President Biden plans to make the case on Monday in an address to the U.N. climate summit in Glasgow that the United States has a strategy to reach its climate goals — even though he’s had trouble getting his measures passed by his fellow Democrats in Congress.
Biden’s national climate adviser Gina McCarthy told reporters that the U.S. would release a detailed long-term plan to show how it can cut U.S. carbon emissions in half by 2030 from 2005 levels and achieve a net-zero emissions economy by 2050.
“It illustrates how, within three decades, the U.S. can meet our global climate commitments by decarbonizing the power sector, electrifying transportation and buildings, transforming industry, reducing non-CO2 emissions, and reinvigorating our natural lands,” she said.
Biden also plans to launch a new program to help developing countries adapt to climate change that he hopes will provide $3 billion in financing per year by fiscal 2024, the White House said. The program, known by the acronym PREPARE for the President’s Emergency Plan for Adaptation and Resilience, will need the approval of Congress. There also will be new commitments from private sector companies to help with finance, said John Kerry, Biden’s special envoy for climate.
Biden told reporters on Sunday that the United States would be able to meet its climate goals even though a key measure was cut from his sweeping spending package of climate incentives and social safety net programs. That package, combined with an infrastructure bill that has been passed by the Senate, together contain $900 billion in climate and resilience measures, he said. Democrats, who hold a narrow majority in the U.S. Congress, have not yet agreed to the size and scope of the package, though Biden said he was confident they would vote on it in coming days.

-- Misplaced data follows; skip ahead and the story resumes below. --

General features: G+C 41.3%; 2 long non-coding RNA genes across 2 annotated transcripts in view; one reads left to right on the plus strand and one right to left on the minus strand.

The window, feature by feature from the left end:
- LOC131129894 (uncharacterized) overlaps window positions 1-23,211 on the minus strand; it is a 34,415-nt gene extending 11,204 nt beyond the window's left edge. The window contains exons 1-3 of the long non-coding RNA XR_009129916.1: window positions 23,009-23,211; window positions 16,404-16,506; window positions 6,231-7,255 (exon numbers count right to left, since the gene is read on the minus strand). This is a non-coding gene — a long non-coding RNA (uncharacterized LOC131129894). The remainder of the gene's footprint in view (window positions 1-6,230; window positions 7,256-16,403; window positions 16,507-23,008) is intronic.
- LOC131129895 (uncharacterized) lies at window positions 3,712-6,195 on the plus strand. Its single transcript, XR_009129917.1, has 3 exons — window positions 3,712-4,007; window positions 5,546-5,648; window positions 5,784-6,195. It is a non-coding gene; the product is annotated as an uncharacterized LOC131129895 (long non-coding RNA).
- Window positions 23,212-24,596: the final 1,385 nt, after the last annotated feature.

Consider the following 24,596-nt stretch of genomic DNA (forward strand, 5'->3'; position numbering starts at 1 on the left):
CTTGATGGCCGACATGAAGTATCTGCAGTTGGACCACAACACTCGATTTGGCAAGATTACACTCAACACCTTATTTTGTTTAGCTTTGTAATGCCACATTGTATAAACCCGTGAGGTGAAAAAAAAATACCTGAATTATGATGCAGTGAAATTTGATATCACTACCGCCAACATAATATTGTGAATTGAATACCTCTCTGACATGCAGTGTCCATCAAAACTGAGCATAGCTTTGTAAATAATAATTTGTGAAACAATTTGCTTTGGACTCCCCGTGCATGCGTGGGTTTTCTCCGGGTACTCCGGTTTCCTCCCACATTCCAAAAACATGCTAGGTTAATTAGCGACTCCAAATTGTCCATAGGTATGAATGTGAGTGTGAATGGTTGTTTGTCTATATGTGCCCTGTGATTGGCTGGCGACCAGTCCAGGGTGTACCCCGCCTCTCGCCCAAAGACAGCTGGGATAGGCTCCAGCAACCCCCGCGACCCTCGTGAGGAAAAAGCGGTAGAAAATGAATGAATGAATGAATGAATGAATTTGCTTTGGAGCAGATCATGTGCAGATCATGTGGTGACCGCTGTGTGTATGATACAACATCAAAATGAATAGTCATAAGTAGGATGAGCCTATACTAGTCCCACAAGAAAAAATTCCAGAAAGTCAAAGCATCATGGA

The summit, known as COP26, last for two weeks. Biden will be in Glasgow for two days, meeting with leaders to press them to take bigger steps to cut their emissions. Over the next two weeks, more than 10 of his cabinet secretaries and agency heads will be at the summit, as well as more than 50 members of Congress, Kerry said.
Kerry said the United States plans to work with a number of countries to help reach targets, such as:
- A clean hydrogen initiative in Saudi Arabia, to boost the use of renewables for power
- An alliance with Indonesia to reduce the rate of deforestation
- A partnership with India to deploy more renewable power
Kerry said that countries representing 65% of global GDP have signed on to the goal of limiting global warming to 1.5 degrees Celsius (2.7 degrees Fahrenheit)
“Obviously, if you have 65% in, you got 35% out, and that’s the challenge coming out of Glasgow,” he said. “Can those countries step up? How fast will they step up? What will they pledge to do over the course of the next years?”